Men and the Drug War 1

Alphabetical Index of Wall Stories

"Our marriages rarely last, and prisoners are usually shipped far from their homes. Contact with our children is minimal and often lost. Within about two years the lives of all concerned are irrevocably altered, generally for the worst: wives divorce and remarry; children grow up. The prisoner watches it all from the glass coffin of a prison cell. Behind the wire we are subjected to unremitting harassment, degradation, danger and discomfort, separated from virtually everything that makes life worthwhile. The years pass, one into the next, and many men simply go around the bend." - G. Patrick Callahan, co-founder of the November Coalition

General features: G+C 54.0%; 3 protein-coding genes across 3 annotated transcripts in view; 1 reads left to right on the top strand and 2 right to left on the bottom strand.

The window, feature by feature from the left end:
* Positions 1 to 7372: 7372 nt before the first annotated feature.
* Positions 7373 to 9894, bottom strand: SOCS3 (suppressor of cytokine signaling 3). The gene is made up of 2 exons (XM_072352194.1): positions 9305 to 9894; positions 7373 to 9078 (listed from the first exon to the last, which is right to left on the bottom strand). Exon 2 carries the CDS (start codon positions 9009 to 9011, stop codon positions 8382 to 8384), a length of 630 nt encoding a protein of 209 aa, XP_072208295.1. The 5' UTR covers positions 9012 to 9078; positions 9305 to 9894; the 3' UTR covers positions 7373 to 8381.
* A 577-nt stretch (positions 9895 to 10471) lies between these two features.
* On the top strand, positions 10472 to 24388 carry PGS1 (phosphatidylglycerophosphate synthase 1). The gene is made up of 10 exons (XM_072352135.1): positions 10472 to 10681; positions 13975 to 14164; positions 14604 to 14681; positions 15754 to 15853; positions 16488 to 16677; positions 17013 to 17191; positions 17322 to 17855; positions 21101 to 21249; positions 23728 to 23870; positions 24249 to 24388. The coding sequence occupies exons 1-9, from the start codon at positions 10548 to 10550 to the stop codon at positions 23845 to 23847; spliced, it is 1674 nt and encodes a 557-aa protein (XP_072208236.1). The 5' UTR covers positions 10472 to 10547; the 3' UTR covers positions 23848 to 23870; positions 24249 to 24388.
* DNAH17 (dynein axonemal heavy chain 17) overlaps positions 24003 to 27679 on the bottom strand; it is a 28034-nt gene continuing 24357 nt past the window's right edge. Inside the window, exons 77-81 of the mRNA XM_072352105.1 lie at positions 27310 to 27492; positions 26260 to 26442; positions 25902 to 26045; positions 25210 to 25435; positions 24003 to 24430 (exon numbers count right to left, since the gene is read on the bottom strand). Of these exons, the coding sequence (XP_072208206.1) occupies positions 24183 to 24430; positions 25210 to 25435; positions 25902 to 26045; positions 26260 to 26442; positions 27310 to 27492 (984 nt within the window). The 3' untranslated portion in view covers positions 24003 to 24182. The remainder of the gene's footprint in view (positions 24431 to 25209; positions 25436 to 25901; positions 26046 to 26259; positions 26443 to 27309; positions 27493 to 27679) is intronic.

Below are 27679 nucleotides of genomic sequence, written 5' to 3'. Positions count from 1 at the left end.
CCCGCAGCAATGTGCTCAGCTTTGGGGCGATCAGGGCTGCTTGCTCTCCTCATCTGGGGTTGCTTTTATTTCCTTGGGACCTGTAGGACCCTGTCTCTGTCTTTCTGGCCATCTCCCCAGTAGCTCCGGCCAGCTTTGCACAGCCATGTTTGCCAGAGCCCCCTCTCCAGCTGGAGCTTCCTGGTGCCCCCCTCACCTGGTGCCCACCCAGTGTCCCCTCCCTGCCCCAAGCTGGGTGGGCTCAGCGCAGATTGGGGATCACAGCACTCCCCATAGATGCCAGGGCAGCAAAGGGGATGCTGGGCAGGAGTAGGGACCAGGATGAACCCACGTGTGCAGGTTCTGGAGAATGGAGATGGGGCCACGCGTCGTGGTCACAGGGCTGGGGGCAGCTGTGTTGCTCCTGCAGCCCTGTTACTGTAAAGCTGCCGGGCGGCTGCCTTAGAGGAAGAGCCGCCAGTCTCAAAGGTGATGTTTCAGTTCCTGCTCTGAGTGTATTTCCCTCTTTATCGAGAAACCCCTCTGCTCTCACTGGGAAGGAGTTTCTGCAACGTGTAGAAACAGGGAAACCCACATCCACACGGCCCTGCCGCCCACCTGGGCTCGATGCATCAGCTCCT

From the time of arrest through imprisonment, drug defendants suffer severe restrictions on their human and constitutional rights. Many criminal justice experts insist there is a "drug exception" to each protection listed in the Bill of Rights.

Working in prison factories for as little as 12¢ an hour, drug law violators are at the mercy of hastily trained guards and predatory inmates. In a prison system crippled by overcrowding and budget restrictions, human rights abuses abound.

Anthony Paul Perkins

Anthony Toner

Clyde Biggins

David Frederick
John R. Reed
Dicky Joe Jackson
Don Clark
Douglas Lamar Gray
Eddie Abbott
Ernest Daniels
Glenn H. Early
Jaime Calle
Jerry Lewis
John Henry Griffin
Bernard Sherrill

More Men

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Male Prisoner Pages: 1 2 3 4 5 6 7 8 9 10 11 12 13

Working to end drug war injustice

Meet the People Behind The U.S. Sentencing Guidelines

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